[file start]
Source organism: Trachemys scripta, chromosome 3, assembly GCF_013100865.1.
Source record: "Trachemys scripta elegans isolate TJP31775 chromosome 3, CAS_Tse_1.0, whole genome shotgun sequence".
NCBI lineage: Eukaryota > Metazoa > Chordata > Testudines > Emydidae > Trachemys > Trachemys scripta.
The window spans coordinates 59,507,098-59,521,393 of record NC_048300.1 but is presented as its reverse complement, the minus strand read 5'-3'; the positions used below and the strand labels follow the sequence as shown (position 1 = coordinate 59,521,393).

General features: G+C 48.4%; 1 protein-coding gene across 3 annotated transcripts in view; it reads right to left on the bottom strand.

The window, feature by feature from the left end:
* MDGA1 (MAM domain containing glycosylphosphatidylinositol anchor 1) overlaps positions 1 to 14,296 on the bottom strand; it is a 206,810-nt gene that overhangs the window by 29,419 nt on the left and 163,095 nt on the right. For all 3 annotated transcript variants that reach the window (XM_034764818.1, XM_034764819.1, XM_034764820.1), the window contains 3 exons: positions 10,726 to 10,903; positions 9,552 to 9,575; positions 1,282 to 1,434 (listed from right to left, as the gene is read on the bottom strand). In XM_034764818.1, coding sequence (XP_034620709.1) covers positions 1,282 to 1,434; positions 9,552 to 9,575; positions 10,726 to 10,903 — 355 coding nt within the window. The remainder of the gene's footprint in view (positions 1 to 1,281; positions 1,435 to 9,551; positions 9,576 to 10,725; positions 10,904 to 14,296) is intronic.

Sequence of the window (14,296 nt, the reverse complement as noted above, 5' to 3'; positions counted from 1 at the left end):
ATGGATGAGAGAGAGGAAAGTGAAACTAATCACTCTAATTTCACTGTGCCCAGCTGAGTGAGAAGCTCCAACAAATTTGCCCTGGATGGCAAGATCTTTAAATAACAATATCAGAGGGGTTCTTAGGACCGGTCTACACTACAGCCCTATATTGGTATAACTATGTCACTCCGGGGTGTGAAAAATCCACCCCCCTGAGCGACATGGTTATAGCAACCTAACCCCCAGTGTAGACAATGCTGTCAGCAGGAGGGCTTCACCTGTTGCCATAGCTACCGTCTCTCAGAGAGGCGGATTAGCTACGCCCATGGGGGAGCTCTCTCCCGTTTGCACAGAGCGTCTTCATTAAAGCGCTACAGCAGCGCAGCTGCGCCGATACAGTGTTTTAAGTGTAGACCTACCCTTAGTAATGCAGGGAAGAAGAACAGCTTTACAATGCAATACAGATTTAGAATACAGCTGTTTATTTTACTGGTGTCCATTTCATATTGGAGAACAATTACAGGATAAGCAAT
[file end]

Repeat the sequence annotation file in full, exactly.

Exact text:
Source organism: Trachemys scripta, chromosome 3, assembly GCF_013100865.1.
Source record: "Trachemys scripta elegans isolate TJP31775 chromosome 3, CAS_Tse_1.0, whole genome shotgun sequence".
NCBI lineage: Eukaryota > Metazoa > Chordata > Testudines > Emydidae > Trachemys > Trachemys scripta.
The window spans coordinates 59,507,098-59,521,393 of record NC_048300.1 but is presented as its reverse complement, the minus strand read 5'-3'; the positions used below and the strand labels follow the sequence as shown (position 1 = coordinate 59,521,393).

General features: G+C 48.4%; 1 protein-coding gene across 3 annotated transcripts in view; it reads right to left on the bottom strand.

The window, feature by feature from the left end:
* MDGA1 (MAM domain containing glycosylphosphatidylinositol anchor 1) overlaps positions 1 to 14,296 on the bottom strand; it is a 206,810-nt gene that overhangs the window by 29,419 nt on the left and 163,095 nt on the right. For all 3 annotated transcript variants that reach the window (XM_034764818.1, XM_034764819.1, XM_034764820.1), the window contains 3 exons: positions 10,726 to 10,903; positions 9,552 to 9,575; positions 1,282 to 1,434 (listed from right to left, as the gene is read on the bottom strand). In XM_034764818.1, coding sequence (XP_034620709.1) covers positions 1,282 to 1,434; positions 9,552 to 9,575; positions 10,726 to 10,903 — 355 coding nt within the window. The remainder of the gene's footprint in view (positions 1 to 1,281; positions 1,435 to 9,551; positions 9,576 to 10,725; positions 10,904 to 14,296) is intronic.

Sequence of the window (14,296 nt, the reverse complement as noted above, 5' to 3'; positions counted from 1 at the left end):
ATGGATGAGAGAGAGGAAAGTGAAACTAATCACTCTAATTTCACTGTGCCCAGCTGAGTGAGAAGCTCCAACAAATTTGCCCTGGATGGCAAGATCTTTAAATAACAATATCAGAGGGGTTCTTAGGACCGGTCTACACTACAGCCCTATATTGGTATAACTATGTCACTCCGGGGTGTGAAAAATCCACCCCCCTGAGCGACATGGTTATAGCAACCTAACCCCCAGTGTAGACAATGCTGTCAGCAGGAGGGCTTCACCTGTTGCCATAGCTACCGTCTCTCAGAGAGGCGGATTAGCTACGCCCATGGGGGAGCTCTCTCCCGTTTGCACAGAGCGTCTTCATTAAAGCGCTACAGCAGCGCAGCTGCGCCGATACAGTGTTTTAAGTGTAGACCTACCCTTAGTAATGCAGGGAAGAAGAACAGCTTTACAATGCAATACAGATTTAGAATACAGCTGTTTATTTTACTGGTGTCCATTTCATATTGGAGAACAATTACAGGATAAGCAAT